This process yielded a final list of 266 drugs (ie, 134 duplicates out of 400 top drugs were deleted), representing a total of 23 therapeutic classes. This list was further verified through literature review to ensure that these drugs represented at least 75% of all Medicare expenditures.18-21 The analysis focused on the top 10 therapeutic classes in the United States as defined by utilization sales and number of prescriptions dispensed, which yielded a final study drug list of 131 medications. These 131 drugs are referred to as “top drugs” in this study.

Additional data were retrieved to examine copayment and coinsurance amounts. Tier 1 and tier 2 medications were defined as preferred generic and preferred brand name medications, respectively. “Widely covered” was defined as a medication that was covered by 85% or more of formularies with a copayment of $35 or less.3,7,8,22 The definition of widely covered was based on research conducted by Tseng and colleagues.3

The data were entered into SPSS version 17.0 (SPSS Inc, Chicago, Illinois). Descriptive statistics and independent sample t tests were conducted to examine the differences between Medicare Part D and FEHBP prescription drug plans.

RESULTS

Our analysis included a total of 237 prescription drug plans representing 24 formularies and 10 therapeutic classes. These plans provided prescription drug coverage to more than 21 million enrollees in 2009. Drugs that were covered by 85% or more of formularies with a copayment of $35 or less are listed in Table 2.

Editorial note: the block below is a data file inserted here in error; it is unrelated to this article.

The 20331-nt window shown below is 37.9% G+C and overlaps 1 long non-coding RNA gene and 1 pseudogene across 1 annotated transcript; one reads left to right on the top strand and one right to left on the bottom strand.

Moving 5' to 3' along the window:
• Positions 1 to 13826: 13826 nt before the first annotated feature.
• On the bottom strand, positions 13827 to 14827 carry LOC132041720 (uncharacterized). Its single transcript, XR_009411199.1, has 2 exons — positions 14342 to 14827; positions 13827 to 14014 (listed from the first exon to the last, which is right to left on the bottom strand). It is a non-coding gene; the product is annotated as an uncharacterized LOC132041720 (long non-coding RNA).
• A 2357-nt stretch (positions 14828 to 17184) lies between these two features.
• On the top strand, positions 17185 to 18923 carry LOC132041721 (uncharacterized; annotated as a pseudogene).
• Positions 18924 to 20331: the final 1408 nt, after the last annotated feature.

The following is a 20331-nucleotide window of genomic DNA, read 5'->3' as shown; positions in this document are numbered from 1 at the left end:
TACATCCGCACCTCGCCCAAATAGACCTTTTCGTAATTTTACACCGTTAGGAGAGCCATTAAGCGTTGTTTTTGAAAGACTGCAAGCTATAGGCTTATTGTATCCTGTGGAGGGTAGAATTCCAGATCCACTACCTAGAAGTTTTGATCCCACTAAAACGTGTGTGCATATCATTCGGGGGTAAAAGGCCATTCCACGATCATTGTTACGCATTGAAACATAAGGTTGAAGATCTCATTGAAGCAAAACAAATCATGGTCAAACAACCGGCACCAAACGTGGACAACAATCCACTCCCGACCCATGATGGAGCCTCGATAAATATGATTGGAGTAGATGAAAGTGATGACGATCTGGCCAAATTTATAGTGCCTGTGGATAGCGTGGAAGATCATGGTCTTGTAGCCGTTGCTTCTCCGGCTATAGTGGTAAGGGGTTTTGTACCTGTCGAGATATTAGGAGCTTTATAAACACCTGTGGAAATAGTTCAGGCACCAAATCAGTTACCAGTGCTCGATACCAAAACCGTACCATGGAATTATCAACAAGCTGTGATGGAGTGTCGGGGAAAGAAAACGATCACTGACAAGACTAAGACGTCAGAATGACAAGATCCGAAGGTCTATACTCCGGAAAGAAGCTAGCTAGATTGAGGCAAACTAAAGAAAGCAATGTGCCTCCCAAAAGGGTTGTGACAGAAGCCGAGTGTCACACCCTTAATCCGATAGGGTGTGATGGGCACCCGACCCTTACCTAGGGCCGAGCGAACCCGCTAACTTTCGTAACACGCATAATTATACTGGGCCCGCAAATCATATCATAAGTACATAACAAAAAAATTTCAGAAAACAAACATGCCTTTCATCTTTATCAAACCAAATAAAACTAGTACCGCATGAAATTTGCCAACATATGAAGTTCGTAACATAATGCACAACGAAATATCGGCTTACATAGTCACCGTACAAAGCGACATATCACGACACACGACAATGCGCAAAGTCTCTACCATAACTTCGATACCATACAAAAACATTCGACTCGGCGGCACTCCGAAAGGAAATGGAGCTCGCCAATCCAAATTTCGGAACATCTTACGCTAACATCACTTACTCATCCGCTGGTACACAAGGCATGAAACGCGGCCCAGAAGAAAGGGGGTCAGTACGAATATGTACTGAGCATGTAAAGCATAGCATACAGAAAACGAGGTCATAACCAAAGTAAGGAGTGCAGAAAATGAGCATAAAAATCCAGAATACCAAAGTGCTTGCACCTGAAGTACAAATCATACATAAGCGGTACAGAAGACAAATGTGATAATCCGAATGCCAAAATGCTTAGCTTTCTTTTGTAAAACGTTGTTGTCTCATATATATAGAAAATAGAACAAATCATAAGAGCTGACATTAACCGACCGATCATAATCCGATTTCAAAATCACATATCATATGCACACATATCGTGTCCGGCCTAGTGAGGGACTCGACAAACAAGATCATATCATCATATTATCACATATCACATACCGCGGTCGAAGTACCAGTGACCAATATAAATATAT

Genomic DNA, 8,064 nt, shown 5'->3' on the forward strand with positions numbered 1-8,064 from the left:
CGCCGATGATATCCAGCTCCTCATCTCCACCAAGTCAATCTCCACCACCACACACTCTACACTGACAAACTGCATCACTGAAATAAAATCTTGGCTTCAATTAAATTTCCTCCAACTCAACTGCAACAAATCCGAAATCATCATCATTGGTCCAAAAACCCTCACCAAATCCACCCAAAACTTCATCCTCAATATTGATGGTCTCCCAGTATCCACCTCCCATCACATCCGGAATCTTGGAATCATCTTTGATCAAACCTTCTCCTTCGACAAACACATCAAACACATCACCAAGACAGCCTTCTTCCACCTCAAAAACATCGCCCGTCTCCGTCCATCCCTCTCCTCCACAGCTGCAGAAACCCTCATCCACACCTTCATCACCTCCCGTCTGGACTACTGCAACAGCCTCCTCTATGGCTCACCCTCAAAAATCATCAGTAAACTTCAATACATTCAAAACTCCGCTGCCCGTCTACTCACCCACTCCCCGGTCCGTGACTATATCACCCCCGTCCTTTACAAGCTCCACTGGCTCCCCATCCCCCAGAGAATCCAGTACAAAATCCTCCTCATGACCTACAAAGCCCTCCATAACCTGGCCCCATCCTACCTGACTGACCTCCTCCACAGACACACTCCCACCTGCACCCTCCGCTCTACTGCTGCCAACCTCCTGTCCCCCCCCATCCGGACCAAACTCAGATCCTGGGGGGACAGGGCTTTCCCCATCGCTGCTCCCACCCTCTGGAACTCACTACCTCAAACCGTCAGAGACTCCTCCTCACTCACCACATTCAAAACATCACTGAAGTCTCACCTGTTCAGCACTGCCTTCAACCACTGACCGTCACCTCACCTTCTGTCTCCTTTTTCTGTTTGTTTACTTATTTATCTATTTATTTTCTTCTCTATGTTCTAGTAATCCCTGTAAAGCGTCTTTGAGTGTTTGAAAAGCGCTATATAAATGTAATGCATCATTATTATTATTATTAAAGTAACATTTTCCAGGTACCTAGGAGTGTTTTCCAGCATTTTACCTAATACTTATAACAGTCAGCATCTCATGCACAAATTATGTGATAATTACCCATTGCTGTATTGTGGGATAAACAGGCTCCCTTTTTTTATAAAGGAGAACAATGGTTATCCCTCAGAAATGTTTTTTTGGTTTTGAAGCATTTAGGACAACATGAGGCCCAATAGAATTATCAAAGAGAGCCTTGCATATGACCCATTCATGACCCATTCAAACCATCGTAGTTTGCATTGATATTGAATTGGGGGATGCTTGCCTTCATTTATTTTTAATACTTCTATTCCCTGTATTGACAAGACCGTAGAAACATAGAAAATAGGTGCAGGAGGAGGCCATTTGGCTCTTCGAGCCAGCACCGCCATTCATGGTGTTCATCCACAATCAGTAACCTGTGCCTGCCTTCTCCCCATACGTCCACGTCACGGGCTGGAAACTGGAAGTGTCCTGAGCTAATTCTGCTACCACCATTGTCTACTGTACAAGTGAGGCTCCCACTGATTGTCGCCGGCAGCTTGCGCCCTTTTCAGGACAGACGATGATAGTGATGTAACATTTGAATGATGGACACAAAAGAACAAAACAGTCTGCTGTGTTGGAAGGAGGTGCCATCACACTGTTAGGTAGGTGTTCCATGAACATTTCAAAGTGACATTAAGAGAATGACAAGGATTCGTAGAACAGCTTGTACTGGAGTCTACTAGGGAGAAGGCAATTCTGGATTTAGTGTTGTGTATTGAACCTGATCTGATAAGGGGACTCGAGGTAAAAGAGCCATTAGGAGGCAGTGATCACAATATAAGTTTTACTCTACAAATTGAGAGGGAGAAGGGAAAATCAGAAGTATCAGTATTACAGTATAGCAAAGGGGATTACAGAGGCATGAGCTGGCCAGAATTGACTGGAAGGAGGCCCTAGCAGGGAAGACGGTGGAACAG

Widely Covered Medications

Of the 24 formularies included (19 Medicare Part D and 5 FEHBP), all formularies covered at least 1 medication in each therapeutic class, with the exception of Medicare Part D coverage of anxiolytics (ie, clonazepam, diazepam, lorazepam). None of the 19 Medicare Part D formularies covered any of the anxiolytic products. When examining the top 10 therapeutic classes of drugs that were dispensed and sold in the United States, all 5 FEHBP formularies covered 85% or more of the drugs examined in this study. However, only 9 out of 19 Medicare Part D formularies covered 85% or more of the drugs examined in this study. Specifically, the 9 Medicare Part D formularies covered 89% of the 131 medications listed by therapeutic class, while FEHBP covered an average of 94% of medications (P = .16) (Table 3).